Maree-Coote_2013RM_9638This is my interview with Maree Coote.

What makes Melbourne unique as a city? Melbourne is a thoughtful city – probably because of the unreliable weather – it’s an interior city, internalised, as opposed to an outdoorsy culture. Therefore we’ve had lots of thinkers and writers and discussions, compared to the Bondi lifestyle for example which would see more energy going into surf lifesaving, or the overwhelming outdoors-iness of QLD or WA. Also thanks to the gold discovery of the 1850s and the immigration that followed it, Melbourne has fabulous architecture and a deep craft culture. And great food. Melbourne’s migrants have put the marrow and spice into the bones of Melbourne’s cuisine.

Do you have favourite images in this book? Most of them are chosen because they are my sentimental favourite pics of Melbourne – the Manchester Unity building’s’ ‘M’, Pellegrinis’ ‘E’, and especially the ‘E’ formed by part of the Port Phillip Arcade sculptural icon, one of my favourite city artworks.

Which was the hardest letter in the alphabet to find for this book? Some shapes are easier than others to find, that’s certain. F, K and P are fairly scarce. Q was also a hard one, solved by Melbourne’s blue bikes.

Looking back, which experiences, jobs and personality traits do you think have really helped you? Experience wise, I had intelligent, enthusiastic parents that empowered me to do anything I turned my hand to. I had a wonderful education courtesy of the RMIT Graphic Design course, which was broad and diverse and exciting. It opened my mind to design and the limitless ways to express ideas. Jobs wise, my Advertising career taught me everything I could want to know about the creativity and business – a brilliant training ground, filled with very clever people.Read Me the melbourne book 017

Which traditions from your childhood do you continue? I take risks, I dream large, I dive in, I am enthusiastic, and optimistic. I back my own ideas, and I think you do that when you are a kid, and some people lose that confidence in their own creativity. Life can knock it out of you, but you have to hang onto that childish immersion in creative ideas, that self-belief I suppose. Plenty of nay-sayers around, and plenty of obstacles in life. You have to be determined.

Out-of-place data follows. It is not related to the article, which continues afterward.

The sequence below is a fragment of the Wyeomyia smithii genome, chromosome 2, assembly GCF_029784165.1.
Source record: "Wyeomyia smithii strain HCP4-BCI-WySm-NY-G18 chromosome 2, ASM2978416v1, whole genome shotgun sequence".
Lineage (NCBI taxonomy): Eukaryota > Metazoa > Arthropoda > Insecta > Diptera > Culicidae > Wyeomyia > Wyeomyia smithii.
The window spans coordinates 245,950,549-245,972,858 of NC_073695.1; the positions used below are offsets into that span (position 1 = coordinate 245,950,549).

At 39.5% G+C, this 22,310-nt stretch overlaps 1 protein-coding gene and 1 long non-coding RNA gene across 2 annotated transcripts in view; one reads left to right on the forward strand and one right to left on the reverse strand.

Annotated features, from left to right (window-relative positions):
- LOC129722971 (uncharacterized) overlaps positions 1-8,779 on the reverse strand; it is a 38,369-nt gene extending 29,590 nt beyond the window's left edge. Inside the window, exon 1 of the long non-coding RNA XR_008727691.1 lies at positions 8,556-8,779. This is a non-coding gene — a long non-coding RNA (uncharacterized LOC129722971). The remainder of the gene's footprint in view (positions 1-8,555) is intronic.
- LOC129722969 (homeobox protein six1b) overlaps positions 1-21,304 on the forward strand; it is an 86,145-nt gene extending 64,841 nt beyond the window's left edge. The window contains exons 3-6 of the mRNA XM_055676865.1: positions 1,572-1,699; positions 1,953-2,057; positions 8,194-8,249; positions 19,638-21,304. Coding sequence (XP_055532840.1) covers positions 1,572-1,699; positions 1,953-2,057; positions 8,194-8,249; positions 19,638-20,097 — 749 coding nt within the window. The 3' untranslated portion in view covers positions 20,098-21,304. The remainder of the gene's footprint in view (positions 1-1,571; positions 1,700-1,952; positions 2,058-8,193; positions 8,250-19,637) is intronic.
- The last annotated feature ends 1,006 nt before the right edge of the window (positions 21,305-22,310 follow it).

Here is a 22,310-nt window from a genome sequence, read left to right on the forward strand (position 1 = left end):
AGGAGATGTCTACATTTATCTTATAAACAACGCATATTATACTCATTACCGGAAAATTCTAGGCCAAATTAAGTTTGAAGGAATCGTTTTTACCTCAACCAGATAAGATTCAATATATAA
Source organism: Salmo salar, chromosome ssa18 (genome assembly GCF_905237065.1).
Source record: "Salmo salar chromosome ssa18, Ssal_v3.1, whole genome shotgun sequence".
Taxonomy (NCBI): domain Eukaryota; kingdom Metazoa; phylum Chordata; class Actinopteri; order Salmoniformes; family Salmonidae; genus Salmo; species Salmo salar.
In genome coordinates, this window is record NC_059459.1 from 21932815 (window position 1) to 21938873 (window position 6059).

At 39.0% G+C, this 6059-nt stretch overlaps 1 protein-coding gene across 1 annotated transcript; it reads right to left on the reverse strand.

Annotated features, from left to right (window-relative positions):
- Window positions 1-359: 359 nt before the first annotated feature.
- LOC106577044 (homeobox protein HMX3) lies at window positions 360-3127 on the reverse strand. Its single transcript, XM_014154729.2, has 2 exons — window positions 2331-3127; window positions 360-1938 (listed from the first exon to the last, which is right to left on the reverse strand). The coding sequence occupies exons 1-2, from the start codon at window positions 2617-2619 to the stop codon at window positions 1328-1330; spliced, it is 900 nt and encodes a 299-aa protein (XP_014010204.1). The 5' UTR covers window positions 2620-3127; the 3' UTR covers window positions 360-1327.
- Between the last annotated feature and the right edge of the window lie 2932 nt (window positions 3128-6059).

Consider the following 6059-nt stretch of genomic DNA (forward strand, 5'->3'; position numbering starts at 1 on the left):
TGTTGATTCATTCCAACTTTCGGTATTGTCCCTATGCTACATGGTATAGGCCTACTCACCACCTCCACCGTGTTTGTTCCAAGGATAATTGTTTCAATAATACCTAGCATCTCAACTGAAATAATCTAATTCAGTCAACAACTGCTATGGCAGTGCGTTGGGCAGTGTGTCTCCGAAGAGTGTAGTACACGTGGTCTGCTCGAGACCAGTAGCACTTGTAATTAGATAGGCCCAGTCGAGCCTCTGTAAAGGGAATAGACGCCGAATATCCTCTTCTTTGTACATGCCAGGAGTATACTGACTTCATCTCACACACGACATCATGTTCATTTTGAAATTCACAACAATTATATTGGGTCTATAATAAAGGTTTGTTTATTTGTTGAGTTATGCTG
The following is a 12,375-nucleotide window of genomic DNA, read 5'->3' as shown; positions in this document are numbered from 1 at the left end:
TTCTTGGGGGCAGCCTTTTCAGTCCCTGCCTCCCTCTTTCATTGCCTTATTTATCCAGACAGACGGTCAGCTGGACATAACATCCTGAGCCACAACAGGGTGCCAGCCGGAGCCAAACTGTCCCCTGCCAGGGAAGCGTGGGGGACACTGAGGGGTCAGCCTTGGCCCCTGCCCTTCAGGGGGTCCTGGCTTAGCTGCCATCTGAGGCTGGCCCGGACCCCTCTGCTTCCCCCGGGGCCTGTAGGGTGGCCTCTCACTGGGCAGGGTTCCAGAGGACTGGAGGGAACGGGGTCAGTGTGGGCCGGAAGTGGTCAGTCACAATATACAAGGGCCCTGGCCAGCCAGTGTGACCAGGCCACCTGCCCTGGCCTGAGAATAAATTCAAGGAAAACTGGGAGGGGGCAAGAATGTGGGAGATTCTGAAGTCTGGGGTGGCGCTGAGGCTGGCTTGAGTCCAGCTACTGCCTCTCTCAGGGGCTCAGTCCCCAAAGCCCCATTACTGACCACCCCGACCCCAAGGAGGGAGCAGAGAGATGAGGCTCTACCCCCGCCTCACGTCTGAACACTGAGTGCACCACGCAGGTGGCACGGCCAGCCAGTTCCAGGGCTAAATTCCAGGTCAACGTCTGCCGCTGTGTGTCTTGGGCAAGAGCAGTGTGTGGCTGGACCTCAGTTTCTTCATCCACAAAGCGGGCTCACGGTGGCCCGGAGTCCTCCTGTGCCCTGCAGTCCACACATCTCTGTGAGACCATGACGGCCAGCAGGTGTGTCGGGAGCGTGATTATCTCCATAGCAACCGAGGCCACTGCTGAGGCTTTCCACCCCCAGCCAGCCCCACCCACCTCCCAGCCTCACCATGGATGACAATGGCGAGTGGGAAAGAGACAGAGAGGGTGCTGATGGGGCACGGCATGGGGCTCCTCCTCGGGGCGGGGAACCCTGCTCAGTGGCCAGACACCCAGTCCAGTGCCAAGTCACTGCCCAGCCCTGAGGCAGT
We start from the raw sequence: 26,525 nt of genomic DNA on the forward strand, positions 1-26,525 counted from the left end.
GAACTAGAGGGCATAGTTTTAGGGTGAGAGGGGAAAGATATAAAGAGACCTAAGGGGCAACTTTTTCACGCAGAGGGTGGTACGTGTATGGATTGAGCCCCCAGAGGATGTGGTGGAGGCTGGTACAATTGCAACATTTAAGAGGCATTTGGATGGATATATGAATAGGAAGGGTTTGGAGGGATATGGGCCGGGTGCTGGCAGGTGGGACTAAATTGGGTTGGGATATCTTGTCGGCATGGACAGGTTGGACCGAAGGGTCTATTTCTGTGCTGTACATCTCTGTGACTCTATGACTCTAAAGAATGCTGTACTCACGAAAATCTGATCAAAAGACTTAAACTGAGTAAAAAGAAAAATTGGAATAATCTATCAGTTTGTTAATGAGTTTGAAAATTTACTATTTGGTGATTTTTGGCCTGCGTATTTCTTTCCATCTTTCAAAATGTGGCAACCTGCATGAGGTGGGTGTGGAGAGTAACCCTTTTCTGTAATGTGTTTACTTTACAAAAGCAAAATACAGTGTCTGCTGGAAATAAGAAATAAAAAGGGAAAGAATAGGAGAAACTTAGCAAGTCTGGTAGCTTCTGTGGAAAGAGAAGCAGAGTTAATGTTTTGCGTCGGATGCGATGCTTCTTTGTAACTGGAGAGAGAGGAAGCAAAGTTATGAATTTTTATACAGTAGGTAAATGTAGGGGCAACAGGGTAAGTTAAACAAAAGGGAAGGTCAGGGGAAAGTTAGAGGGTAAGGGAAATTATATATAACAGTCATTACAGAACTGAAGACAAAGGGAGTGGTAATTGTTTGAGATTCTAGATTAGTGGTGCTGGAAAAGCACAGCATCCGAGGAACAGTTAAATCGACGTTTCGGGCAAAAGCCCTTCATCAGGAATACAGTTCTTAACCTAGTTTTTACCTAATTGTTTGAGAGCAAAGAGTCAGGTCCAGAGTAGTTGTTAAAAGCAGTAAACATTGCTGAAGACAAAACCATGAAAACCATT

What was one of the best things that happened because of this book? It led me to a whole new design concept. I was asked to do some sessions on Alphabet City Melbourne for the Melbourne Writers Festival, and so in order to better explain to the children this concept of letter shapes hidden in architecture, I developed a whole new typographic version of the idea which I call ‘Alphabet City Letter Art’. I have since produced two books in this style – Alphabet City Zoo and Letters From Melbourne, and I have a third book in the series about to launch.

What do you love most about Melbourne? Sounds a bit melodramatic, but I love the freedom and peace that we enjoy here. The world is full of such insanity. I think it’s because we have the space and the time here to be nice to each other. Other cities are so crammed and so busy these niceties become a luxury, life becomes all about survival. I think we have to be careful about this idiotic global doctrine that ever-continuing growth is good. It’s not doing Melbourne any favours, and the world is a finite space.

Do you have a favourite place? My favourite Melbourne place is the Manchester Unity Building, and art deco darling of a building…. and the Botanic Gardens of course. I love the laneways and my memories of Mum taking me to town and teaching me the city’s secrets, shortcuts and treasures.

Do you collect anything? I collect Alice in Wonderland books, other beautiful books, kangaroos and emus. The kangaroo is my personal totem. I adore them.

What are you working on next? I will be having an exhibition soon at Melbournestyle Gallery, of new artworks I have been working on, based on a Melbourne theme of course. Then have dozens of projects crying out for attention, some more children’s stories, and adult histories too. It’s fairly organic, I usually pick up the project that screams at me loudest from the pile.

Read my review of ‘Alphabet City; Melbourne’ here.

Read my review of ‘The Melbourne Book; A History of Now’ here.

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